The research organization worked in conjunction with Microsoft Partners in Learning and the Pearson Foundation to interview 1,014 people ages 18-35 with varying levels of education, asking them to recall their last year of school.
Only 22 percent of students with a high school education or less say teachers prompted them to apply what they learned to a real-world problem, according to the report.
Additionally, roughly one-third reported learning about other cultures and teaming up with classmates on projects. While technology use was common among these students, only 3 percent said they used video conferencing, discussion boards or collaborative tools such as Skype.
Students tasked with regularly deploying these 21st century skills -- deemed by the study's authors, as well as other experts, to be crucial in the workplace -- were more likely to say they excelled at their jobs, according to the report.
[Find out why high school students are ill-prepared for college.]
The Common Core State Standards adopted by most states require teachers to incorporate collaboration, problem solving and critical thinking into their lessons. With implementation of those standards already underway, these tips can help educators bring the real world into their classrooms.
Cull current events: Look at what is dominating the news cycle and think about how it applies to your lessons, experts suggest. Teachers can use severe weather outbreaks and environmental disasters to illustrate everything from climate patterns to the logistics of coordinating relief efforts.
Using separate oil spills in the Gulf Coast and Alaska as an example, Shanika Hope, senior director of curriculum and instruction at Discovery Education, told High School Notes in December that teachers can have students "compare and contrast that cleanup effort, and talk about ways to improve [it]. All of that's real-world, relevant stuff that's important to them, and they're being asked to leverage different tools."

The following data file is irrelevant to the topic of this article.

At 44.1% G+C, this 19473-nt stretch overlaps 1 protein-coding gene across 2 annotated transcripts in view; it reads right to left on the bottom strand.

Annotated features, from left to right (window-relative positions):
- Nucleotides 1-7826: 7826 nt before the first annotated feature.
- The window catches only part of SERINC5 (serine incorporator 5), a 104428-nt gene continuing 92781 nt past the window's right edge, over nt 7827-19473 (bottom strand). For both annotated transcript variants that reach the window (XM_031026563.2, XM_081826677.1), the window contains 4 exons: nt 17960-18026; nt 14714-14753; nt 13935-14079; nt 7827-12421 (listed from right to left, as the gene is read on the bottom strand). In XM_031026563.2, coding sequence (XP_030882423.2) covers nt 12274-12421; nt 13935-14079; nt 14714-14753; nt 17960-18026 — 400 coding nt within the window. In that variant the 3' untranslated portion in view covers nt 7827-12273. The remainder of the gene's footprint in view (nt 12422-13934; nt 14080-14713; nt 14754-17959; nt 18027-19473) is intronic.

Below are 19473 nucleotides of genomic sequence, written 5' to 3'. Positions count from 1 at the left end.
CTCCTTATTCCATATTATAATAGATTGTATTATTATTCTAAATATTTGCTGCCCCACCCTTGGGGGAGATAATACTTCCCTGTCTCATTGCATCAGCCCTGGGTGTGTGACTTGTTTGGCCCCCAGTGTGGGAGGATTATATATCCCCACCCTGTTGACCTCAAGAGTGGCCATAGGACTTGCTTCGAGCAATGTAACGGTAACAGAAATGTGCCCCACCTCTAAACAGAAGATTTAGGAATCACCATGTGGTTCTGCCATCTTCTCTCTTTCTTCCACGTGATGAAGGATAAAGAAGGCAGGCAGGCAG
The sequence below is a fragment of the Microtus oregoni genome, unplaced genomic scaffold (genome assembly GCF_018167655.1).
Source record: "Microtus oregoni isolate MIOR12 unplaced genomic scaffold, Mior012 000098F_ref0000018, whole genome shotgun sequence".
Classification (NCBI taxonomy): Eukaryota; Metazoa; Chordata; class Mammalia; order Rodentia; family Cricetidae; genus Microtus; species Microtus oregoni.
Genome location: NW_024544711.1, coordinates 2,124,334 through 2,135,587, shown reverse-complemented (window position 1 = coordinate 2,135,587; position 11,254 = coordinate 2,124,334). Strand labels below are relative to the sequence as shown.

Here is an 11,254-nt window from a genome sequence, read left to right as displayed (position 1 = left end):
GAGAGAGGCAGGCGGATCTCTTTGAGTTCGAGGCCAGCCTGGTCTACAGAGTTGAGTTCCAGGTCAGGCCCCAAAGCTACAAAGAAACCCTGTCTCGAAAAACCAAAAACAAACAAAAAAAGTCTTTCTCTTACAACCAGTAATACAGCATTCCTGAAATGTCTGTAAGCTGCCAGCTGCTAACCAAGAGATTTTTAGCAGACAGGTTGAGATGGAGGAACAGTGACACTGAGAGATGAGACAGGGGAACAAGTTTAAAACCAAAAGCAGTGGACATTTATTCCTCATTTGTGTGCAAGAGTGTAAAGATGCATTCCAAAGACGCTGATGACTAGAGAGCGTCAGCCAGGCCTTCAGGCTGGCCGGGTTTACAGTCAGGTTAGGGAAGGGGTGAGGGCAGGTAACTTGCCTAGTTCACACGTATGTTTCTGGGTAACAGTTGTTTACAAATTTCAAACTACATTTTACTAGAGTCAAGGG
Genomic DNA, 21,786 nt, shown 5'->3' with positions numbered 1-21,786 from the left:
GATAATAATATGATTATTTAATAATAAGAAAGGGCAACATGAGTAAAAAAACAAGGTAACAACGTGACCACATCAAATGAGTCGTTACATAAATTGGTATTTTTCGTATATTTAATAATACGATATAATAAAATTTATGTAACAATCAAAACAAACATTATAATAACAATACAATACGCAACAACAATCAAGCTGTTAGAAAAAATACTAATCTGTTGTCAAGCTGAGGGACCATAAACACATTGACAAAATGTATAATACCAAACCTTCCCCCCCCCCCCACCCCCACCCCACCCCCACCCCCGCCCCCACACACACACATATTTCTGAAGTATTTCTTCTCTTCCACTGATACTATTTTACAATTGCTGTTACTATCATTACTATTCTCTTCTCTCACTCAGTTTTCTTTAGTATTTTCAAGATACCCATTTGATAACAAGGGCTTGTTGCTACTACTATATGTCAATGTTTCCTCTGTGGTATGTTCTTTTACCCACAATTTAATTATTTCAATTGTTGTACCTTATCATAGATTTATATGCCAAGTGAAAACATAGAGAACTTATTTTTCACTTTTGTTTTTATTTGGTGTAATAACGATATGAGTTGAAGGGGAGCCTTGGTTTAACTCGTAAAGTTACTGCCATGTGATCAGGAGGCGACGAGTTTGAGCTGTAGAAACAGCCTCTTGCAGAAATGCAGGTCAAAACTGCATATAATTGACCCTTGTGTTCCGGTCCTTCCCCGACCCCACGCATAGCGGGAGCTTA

[Discover websites for teachers to try in 2013.]
Educators can also capitalize on the seemingly never-ending campaign season to teach students about everything from statistics to finance and big data. The U.S. Government Teachers Blog regularly posts on ways to do just that.
Tap industry experts: Getting a CEO into your classroom can be a logistical nightmare. Getting them on a Skype call -- now that's another story.
Free online tools open up a wellspring of opportunity for getting experts in front of students. Educators can set up a call or join one hosted by someone else, using resources such as Skype in the Classroom.
The White House, media outlets and other organizations also regularly host Twitter chats and Google Hangouts with top minds in nearly every field imaginable.
Teachers can also turn the tables and have students present a project or pitch an idea to industry leaders, Andrew Marcinek, an instructional technology specialist at Burlington Public Schools in Massachusetts, suggested in a recent blog post.
Marcinek's help desk class broadcast their TED Talk research projects and presented at multiple conferences using Google Hangout. He also tasked them with hosting their own talks on the platform, including writing scripts, creating sets and manipulating camera angles.
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